Coffee roasting is not emission free explains Dr Janusz Przeorek SOLIDEA’s President however we are able to recirculate those emissions through the PARS scrubbers to clean up NOx and VOC’s. Once the synthesis gas is exhausted through the CAT CHP unit any final emissions are environmentally value added; on balance PARS actually cleans up the emissions from the Coffee roasting process.
Coffee Grinds Feedstock
Although more than 20% of the coffee ground in the field will be lost more than 80% is recovered [and because of the higher moisture content as grinds] the grinds are returned Midstream in the dry paper container it was supplied in. Four tons per day of coffee grinds feedstock are returned Midstream and with an average moisture content of just under 25% in most weather conditions. During the extinction process less than one ton of slightly acidic water will be ejected from the system each day and the ashes recovered including the dry paper containers will be reduced to less than 3% of the original weight.
4 tons of coffee grinds produces sufficient energy to operate the entire Midstream operation and with over 71kWe of electrical energy over Zero Net Energy which is income producing. Less than 3% of the original feedstock is ejected as ash, this is very pure it represents the minerals in the coffee beans and what is left of its wrapper and as such it is an excellent fertilizer. The grey water evacuated from PARS is easily recycled it reduces the local Midstream footprint to zero save imported drinking water.
More Feedstock Downstream
Downstream in the coffee shop MSW is created in the many stores, the stores operate sorting of metal, glass and other wastes by the consumer, at least one sink is provided in every store to ensure waste remains reasonably dry. Glass and metal containers are becoming scarce in retail environments and metal fasteners are no longer used in cartons or banding. Everything that is not sorted can be feedstock into a second PARS system located Midstream or elsewhere where the heat generated as well as the electricity can be put to best use.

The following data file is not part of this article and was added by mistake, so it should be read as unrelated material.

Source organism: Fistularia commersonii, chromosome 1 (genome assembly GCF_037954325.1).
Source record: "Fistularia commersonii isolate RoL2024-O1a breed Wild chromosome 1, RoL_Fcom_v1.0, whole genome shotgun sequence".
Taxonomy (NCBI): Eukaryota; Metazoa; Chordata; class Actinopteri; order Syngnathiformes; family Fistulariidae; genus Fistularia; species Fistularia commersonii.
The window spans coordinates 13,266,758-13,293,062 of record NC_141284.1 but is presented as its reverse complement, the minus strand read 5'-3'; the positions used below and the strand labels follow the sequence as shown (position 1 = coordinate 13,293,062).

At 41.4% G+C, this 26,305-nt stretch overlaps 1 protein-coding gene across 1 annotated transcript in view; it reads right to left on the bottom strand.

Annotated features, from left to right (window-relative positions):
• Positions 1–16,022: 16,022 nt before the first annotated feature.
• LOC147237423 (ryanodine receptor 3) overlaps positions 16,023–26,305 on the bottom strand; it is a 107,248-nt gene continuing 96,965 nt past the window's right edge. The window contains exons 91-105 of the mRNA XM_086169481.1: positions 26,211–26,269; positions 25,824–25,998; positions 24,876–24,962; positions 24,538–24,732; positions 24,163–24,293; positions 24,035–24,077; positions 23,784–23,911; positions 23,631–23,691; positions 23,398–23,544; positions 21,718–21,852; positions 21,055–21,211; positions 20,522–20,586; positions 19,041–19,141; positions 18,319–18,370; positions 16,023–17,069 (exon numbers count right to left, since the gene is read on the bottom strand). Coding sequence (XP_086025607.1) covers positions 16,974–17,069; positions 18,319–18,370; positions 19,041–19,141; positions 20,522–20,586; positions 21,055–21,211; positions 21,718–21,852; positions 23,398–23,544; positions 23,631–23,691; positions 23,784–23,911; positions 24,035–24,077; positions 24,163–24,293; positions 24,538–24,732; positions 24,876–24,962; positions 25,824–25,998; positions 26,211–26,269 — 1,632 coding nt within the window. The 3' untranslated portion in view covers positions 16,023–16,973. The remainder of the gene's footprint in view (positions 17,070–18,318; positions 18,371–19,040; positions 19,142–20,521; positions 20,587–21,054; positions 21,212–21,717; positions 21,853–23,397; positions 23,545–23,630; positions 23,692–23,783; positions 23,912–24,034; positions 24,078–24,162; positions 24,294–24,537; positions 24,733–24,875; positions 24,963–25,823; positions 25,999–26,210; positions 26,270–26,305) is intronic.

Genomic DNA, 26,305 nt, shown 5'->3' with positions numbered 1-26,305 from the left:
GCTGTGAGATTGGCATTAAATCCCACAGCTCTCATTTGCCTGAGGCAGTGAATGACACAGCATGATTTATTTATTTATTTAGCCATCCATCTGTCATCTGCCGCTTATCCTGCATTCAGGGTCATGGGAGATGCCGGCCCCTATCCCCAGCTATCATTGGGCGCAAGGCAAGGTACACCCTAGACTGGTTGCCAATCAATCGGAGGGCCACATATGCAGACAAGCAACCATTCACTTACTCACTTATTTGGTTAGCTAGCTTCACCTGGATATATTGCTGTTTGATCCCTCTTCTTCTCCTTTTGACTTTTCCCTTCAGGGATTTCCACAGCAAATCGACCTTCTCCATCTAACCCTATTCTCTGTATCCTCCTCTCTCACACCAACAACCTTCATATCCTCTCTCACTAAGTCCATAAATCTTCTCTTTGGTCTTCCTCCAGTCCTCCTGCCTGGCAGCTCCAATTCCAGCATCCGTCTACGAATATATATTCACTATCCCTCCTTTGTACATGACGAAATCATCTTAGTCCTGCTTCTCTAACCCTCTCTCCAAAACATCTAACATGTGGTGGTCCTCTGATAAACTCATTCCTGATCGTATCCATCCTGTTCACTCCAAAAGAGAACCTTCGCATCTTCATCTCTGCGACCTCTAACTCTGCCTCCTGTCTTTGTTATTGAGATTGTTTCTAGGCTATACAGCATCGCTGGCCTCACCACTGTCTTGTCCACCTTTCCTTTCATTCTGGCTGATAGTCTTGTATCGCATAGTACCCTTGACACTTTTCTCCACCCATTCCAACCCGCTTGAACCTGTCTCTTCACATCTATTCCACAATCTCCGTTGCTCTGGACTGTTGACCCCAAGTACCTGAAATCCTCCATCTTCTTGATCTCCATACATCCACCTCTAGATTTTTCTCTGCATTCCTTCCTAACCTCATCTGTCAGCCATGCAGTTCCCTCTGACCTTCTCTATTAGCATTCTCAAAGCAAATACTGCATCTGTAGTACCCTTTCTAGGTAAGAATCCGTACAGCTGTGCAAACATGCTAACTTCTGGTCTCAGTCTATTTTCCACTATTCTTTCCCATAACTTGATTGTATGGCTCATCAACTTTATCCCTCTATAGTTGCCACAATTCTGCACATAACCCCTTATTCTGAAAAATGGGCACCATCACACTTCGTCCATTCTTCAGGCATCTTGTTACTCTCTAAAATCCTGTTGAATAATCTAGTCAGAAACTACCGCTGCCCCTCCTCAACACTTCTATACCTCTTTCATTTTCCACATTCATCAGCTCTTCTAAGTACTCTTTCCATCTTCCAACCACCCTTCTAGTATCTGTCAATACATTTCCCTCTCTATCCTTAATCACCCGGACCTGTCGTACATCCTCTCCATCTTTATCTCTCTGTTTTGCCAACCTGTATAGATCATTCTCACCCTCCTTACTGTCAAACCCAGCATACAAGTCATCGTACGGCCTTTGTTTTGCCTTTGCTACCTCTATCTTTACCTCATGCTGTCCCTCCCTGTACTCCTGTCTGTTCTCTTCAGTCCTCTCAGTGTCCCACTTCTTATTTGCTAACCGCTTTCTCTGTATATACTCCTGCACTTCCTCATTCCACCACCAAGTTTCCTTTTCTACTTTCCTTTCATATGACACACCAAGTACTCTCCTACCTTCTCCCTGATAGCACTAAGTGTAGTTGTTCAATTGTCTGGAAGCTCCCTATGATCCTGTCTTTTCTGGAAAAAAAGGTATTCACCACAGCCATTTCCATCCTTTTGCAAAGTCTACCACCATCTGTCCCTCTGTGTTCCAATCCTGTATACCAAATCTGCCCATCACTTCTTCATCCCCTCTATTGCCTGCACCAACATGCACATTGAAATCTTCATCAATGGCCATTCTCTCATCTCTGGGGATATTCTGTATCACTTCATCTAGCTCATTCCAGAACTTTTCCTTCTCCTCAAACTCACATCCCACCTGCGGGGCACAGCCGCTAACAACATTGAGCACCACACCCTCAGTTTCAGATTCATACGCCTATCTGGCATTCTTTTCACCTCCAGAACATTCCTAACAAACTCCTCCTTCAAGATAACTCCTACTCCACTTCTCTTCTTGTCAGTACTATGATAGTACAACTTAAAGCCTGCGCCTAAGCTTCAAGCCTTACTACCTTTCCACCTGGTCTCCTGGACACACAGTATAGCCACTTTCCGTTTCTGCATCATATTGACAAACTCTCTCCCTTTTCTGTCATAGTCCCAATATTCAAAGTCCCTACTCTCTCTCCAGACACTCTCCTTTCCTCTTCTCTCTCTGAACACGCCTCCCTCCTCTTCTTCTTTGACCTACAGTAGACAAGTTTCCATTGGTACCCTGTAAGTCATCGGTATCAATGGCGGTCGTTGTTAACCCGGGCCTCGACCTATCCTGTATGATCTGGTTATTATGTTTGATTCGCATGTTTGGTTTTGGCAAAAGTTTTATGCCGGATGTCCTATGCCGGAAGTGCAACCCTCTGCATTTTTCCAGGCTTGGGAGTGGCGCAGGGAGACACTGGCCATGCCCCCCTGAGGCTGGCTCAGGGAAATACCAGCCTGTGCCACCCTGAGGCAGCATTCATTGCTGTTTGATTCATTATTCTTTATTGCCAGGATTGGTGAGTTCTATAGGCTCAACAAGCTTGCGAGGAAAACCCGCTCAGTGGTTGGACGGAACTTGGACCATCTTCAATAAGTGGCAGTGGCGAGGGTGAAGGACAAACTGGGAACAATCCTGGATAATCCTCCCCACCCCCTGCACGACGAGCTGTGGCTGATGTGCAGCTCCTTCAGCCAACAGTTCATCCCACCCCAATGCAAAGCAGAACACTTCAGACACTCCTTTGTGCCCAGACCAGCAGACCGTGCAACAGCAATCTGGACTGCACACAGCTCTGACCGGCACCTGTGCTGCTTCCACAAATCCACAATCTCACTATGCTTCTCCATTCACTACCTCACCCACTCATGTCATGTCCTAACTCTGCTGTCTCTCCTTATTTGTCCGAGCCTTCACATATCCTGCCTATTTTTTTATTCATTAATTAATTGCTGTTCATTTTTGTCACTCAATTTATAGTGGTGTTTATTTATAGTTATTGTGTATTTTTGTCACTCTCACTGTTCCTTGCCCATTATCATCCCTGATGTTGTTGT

Each store produces its own waste, packaging, cartons and of course coffee grounds. All the waste is compacted to minimum 5:1 on site it is wrapped to keep it food safe and clean, it is returned to the Midstream distribution warehouse by the same method as it first arrived. Processing MSW from Coffee Houses in PARS elsewhere can offset many Coffee House operations creating a Zero Net Energy network off site.
The PARS 200 micro can be installed and commissioned with an automated feed loader and simple shredder at less than 350,000 Euro. Whilst the unbundled rate of electricity in the EU, and West Africa is approximately 0.21c kWh many EU countries offer incentives through PPA’s. With a combined output of 200kWe and 280kWth the PARS 200 micro can demonstrate a rapid payback period and even in less than 12 months in some countries.
Lessons Learned Knowledge Gained
An holistic approach to energy and waste can add great value to many business segments. Innovative new technology introduces new revenue streams and reduces environmental impact. There seems little point embedding more CO2 in recycling coffee house, restaurant and convenience store plastic and paper when it can be reused and recycled locally as energy and fertilizer.